Best known for her gorgeous, sensuous still-lifes and exquisitely-detailed domestic interiors, she also painted landscapes and portraits - and was the subject, herself, when in her youth, of a wonderful portrait by William Dobell which won the Archibald Prize in 1948. Having done well financially from her work, she was a generous patron to the NSW Art Gallery and an enthusiastic encourager and nurturer of younger artists.
She loved life and she loved painting, and she was hard at work living and painting - painting beauty, delighting in light - to the very end. Ben Quilty, who painted her in her grand old age - a portrait that won the Archibald Prize only this year - says of her: "She said to me, 'I'm like an old tree dying and setting forth flowers as fast as I can, while it still can".
Three reports from the ABC.
"One of Australia's most loved and enduring artists, Margaret Olley, has died in Sydney aged 88.
'Olley will be best remembered for her vibrant still-life paintings'.
I recommend particularly the still-life interior, 'Eucharist Lilies'. Google it. Heal your soul with the contemplation of pure beauty. - CM
'She showed scant regard for trends, instead fashioning her own elegant style. The majority of her work focused on subjects from her home.
'As well as being one of the most accomplished artists of her generation, Olley was also a perennial subject.
'A 1948 portrait of her by William Dobell won the Archibald Prize and she was also the subject of this year's winning portrait by Ben Quilty.
'The Lismore-born artist was also a generous arts donor. A trust was set up in her name to acquire works for the Art Gallery of New South Wales and she contributed to its purchase of Cezanne's 'Borde de la Marne' three years ago.
'It was not until she attended Brisbane boarding school Somerville House that she started to receive recognition for her painting and drawing talent.
'She attended Brisbane Technical College in 1941 after one of her high school teachers persuaded her parents that she should pursue her talent.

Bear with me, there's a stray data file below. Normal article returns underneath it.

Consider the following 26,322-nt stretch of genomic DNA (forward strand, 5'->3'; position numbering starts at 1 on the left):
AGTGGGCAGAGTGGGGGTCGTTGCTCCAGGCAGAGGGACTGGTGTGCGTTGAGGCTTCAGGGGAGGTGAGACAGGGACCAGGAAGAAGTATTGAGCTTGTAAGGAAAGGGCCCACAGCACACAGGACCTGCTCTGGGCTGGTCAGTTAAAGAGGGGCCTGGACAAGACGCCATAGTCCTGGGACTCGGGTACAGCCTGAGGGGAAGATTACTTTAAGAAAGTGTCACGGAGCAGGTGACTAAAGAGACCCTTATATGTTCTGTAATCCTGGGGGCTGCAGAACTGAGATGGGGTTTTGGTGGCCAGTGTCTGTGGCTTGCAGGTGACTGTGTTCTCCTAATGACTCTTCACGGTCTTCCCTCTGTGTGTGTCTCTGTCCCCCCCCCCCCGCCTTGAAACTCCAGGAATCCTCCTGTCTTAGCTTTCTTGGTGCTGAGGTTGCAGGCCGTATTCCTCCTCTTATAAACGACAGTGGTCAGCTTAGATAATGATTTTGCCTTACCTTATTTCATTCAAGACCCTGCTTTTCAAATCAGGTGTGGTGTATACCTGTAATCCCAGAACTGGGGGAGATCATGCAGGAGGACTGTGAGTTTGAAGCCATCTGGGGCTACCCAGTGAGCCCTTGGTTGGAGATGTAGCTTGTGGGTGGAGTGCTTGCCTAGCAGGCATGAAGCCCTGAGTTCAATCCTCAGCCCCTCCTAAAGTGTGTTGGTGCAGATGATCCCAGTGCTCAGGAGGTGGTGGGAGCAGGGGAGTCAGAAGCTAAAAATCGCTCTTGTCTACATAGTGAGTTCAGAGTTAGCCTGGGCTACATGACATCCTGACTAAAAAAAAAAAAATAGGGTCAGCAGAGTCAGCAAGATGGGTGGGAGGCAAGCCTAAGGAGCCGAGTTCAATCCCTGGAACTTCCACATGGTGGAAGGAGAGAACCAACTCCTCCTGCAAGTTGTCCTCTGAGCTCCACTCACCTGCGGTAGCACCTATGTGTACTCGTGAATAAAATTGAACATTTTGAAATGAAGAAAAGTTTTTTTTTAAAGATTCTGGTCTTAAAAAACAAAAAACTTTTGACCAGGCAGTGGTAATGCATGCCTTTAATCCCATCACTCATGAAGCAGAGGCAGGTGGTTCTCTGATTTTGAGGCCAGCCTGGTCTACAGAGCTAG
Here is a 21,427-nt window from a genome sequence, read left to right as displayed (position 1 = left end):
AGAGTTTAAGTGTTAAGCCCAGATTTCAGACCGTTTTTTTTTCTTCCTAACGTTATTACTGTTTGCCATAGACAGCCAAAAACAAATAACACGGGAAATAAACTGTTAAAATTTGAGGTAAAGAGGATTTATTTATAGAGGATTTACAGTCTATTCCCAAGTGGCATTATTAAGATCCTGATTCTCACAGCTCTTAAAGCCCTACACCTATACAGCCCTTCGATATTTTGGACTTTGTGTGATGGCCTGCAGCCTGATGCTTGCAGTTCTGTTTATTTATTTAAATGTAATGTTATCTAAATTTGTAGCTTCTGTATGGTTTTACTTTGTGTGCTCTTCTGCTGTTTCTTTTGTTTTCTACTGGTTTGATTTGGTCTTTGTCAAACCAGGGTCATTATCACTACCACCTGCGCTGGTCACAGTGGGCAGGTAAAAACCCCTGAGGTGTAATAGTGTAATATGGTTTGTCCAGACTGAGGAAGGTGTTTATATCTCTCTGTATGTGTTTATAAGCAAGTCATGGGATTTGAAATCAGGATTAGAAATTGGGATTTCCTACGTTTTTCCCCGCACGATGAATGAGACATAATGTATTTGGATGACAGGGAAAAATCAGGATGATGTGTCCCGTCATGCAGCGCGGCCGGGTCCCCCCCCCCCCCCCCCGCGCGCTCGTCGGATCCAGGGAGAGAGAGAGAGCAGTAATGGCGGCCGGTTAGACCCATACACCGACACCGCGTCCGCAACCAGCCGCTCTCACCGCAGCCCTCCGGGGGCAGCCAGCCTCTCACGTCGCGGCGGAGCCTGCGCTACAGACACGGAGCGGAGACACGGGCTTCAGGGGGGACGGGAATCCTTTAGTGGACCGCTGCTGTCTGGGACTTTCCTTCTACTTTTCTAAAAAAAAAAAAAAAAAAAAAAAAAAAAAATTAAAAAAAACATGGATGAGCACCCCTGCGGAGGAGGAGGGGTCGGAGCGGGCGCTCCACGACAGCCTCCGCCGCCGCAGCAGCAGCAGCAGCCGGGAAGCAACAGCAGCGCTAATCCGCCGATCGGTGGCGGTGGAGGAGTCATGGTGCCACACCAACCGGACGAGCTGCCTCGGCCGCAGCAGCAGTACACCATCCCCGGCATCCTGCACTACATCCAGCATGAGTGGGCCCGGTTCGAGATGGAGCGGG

'Olley moved to Sydney a year later to study at East Sydney Technical College where she graduated in 1945 with A-class honours. It was also where she met fellow artist Margaret Cilento.
'She held friendships with many leading figures in the Australian art scene, including William Dobell, Donald Friend and Jeffrey Smart.
'Australian Galleries owner Stuart Purves represented Olley in several exhibitions and says she was a genuine icon.'
"I think if there's favourite daughters, you could say that Margaret Olley is absolutely Sydney's, if not Australia's favourite daughter", he said. "She was art through and through, from the tip of her head to the tip of her toes."
'Her first solo exhibition was held at Macquarie Galleries in 1948, the first of dozens to be held around the country. She also held exhibitions in Europe.
'Olley was awarded the inaugural Mosman Art Prize in 1947 and was made a Member of the Order of Australia in 1991. In 1996 she was awarded the Companion of the Order of Australia.
'The dean of the Sydney College of the Arts at the University of Sydney, Professor Colin Rhodes, described Olley's death as "the end of an era".
'Olley was awarded an Honorary Doctorate in Visual Arts by the university in 2000.
'Professor Rhodes says Olley never lost her relevance and left an important legacy.
"She was the last of a generation of empowering figures in Australian art...Olley was a leader in that generation that brought home-grown Australian art to the rest of the world, but importantly to Australia itself..."
'When this year's Archibald Prize winner Ben Quilty asked her to model for a portrait she originally said no.
'Quilty is quoted by the Art Gallery of NSW as saying she was an "inspiration" and "a feminist ahead of her time".
'He said Olley was passionate about social and political issues, as well as art.